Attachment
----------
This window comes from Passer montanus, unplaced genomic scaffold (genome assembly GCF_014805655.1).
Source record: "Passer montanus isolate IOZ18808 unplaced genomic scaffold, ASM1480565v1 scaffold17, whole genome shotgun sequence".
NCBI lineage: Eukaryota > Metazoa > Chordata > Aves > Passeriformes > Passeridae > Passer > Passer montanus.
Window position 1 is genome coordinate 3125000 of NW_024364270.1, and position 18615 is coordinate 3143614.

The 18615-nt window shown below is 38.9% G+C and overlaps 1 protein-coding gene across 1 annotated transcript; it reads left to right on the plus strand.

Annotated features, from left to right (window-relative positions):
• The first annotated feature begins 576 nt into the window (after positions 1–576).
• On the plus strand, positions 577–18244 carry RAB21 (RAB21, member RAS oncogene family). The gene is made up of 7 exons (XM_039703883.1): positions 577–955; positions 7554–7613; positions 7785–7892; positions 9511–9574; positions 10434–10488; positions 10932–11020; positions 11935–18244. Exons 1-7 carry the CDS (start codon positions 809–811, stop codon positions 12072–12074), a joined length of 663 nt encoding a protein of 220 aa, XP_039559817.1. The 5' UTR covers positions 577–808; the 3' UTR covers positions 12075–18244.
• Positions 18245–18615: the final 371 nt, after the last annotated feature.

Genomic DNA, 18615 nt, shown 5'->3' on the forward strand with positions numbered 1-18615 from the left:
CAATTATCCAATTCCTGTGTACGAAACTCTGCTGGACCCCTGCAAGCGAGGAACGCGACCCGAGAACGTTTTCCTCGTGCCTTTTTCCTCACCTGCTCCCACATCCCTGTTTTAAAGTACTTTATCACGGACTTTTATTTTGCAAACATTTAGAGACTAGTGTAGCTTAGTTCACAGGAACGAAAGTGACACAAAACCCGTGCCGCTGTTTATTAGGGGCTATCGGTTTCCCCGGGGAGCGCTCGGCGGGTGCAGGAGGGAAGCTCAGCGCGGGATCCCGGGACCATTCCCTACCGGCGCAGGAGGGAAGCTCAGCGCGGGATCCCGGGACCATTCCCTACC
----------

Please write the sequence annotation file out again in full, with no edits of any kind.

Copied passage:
This window comes from Passer montanus, unplaced genomic scaffold (genome assembly GCF_014805655.1).
Source record: "Passer montanus isolate IOZ18808 unplaced genomic scaffold, ASM1480565v1 scaffold17, whole genome shotgun sequence".
NCBI lineage: Eukaryota > Metazoa > Chordata > Aves > Passeriformes > Passeridae > Passer > Passer montanus.
Window position 1 is genome coordinate 3125000 of NW_024364270.1, and position 18615 is coordinate 3143614.

The 18615-nt window shown below is 38.9% G+C and overlaps 1 protein-coding gene across 1 annotated transcript; it reads left to right on the plus strand.

Annotated features, from left to right (window-relative positions):
• The first annotated feature begins 576 nt into the window (after positions 1–576).
• On the plus strand, positions 577–18244 carry RAB21 (RAB21, member RAS oncogene family). The gene is made up of 7 exons (XM_039703883.1): positions 577–955; positions 7554–7613; positions 7785–7892; positions 9511–9574; positions 10434–10488; positions 10932–11020; positions 11935–18244. Exons 1-7 carry the CDS (start codon positions 809–811, stop codon positions 12072–12074), a joined length of 663 nt encoding a protein of 220 aa, XP_039559817.1. The 5' UTR covers positions 577–808; the 3' UTR covers positions 12075–18244.
• Positions 18245–18615: the final 371 nt, after the last annotated feature.

Genomic DNA, 18615 nt, shown 5'->3' on the forward strand with positions numbered 1-18615 from the left:
CAATTATCCAATTCCTGTGTACGAAACTCTGCTGGACCCCTGCAAGCGAGGAACGCGACCCGAGAACGTTTTCCTCGTGCCTTTTTCCTCACCTGCTCCCACATCCCTGTTTTAAAGTACTTTATCACGGACTTTTATTTTGCAAACATTTAGAGACTAGTGTAGCTTAGTTCACAGGAACGAAAGTGACACAAAACCCGTGCCGCTGTTTATTAGGGGCTATCGGTTTCCCCGGGGAGCGCTCGGCGGGTGCAGGAGGGAAGCTCAGCGCGGGATCCCGGGACCATTCCCTACCGGCGCAGGAGGGAAGCTCAGCGCGGGATCCCGGGACCATTCCCTACC